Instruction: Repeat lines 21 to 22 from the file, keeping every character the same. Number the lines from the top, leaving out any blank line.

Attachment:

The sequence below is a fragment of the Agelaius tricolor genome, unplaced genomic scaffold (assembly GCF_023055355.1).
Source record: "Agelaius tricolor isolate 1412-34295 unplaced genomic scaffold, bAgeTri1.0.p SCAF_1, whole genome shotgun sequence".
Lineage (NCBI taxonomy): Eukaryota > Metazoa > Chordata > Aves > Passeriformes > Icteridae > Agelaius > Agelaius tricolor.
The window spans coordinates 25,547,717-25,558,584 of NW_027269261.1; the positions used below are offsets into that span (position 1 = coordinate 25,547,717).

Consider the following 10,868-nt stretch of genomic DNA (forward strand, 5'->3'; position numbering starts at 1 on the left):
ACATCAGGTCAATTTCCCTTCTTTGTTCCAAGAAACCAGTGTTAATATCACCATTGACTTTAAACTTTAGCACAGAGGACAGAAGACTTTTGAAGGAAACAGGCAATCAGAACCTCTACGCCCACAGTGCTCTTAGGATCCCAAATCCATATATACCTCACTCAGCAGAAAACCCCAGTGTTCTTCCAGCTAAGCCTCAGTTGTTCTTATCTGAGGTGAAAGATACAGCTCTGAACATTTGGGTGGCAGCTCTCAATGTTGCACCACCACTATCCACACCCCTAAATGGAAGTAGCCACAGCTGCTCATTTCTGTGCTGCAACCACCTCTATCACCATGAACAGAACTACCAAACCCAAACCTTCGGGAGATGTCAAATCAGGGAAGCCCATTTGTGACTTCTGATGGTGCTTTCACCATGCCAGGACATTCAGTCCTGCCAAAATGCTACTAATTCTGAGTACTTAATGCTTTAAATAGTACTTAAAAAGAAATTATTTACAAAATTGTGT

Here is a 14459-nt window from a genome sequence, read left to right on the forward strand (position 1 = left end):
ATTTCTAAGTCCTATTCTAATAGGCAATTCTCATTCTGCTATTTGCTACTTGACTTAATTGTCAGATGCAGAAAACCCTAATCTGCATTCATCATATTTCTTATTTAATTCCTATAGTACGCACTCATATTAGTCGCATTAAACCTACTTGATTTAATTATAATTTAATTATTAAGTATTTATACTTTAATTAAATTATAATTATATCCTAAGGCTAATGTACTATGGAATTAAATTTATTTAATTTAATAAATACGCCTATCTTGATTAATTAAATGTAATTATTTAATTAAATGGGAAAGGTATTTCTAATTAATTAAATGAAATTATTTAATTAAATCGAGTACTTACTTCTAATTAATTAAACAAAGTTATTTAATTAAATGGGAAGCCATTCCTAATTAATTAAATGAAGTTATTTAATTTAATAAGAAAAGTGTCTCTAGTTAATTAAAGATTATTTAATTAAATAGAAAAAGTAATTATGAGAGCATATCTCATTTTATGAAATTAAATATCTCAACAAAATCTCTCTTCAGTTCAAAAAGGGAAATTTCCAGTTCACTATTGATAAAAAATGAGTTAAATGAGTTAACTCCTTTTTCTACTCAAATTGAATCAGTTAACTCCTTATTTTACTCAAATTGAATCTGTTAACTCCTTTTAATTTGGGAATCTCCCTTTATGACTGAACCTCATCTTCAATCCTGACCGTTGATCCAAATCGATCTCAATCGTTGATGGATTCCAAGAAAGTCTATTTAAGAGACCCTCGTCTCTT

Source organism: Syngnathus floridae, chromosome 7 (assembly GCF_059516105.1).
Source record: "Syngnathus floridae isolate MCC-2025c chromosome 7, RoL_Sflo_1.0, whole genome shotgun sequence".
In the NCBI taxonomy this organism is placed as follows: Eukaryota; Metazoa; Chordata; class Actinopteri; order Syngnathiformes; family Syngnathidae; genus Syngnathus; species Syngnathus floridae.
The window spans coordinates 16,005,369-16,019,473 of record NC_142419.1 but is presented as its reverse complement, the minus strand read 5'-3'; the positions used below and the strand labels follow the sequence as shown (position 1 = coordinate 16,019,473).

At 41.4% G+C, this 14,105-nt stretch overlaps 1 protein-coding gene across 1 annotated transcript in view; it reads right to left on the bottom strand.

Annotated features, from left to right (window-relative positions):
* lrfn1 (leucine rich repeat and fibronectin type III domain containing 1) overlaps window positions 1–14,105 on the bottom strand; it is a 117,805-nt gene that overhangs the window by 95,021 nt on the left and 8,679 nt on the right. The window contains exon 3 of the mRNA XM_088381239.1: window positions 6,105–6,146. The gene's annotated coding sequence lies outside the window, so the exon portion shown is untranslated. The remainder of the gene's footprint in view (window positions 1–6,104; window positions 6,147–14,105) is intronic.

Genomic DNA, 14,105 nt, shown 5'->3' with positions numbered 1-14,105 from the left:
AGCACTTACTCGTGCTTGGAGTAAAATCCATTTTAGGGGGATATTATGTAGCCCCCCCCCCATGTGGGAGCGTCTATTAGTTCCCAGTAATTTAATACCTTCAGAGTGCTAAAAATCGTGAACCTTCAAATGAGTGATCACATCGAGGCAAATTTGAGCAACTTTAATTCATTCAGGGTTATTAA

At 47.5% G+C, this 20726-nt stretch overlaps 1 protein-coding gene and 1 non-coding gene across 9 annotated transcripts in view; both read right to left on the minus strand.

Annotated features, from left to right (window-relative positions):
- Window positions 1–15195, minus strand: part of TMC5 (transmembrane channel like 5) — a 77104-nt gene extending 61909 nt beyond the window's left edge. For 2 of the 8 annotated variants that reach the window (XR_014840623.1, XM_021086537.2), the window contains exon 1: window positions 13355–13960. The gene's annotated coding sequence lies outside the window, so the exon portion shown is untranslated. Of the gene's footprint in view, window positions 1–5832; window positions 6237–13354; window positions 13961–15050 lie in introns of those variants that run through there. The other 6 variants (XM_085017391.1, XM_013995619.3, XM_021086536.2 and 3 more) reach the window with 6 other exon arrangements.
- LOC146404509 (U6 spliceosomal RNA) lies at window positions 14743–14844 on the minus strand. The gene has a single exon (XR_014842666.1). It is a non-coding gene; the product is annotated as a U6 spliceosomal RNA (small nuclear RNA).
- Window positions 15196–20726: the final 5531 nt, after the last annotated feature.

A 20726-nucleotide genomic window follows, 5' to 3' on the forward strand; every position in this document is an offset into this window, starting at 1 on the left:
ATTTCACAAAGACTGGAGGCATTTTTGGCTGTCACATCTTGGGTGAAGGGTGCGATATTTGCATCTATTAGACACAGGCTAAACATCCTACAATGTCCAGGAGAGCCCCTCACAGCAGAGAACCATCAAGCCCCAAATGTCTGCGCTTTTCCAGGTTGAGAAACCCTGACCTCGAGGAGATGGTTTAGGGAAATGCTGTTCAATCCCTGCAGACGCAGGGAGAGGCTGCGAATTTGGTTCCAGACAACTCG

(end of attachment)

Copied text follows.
- LOC146404509 (U6 spliceosomal RNA) lies at window positions 14743–14844 on the minus strand. The gene has a single exon (XR_014842666.1). It is a non-coding gene; the product is annotated as a U6 spliceosomal RNA (small nuclear RNA).
- Window positions 15196–20726: the final 5531 nt, after the last annotated feature.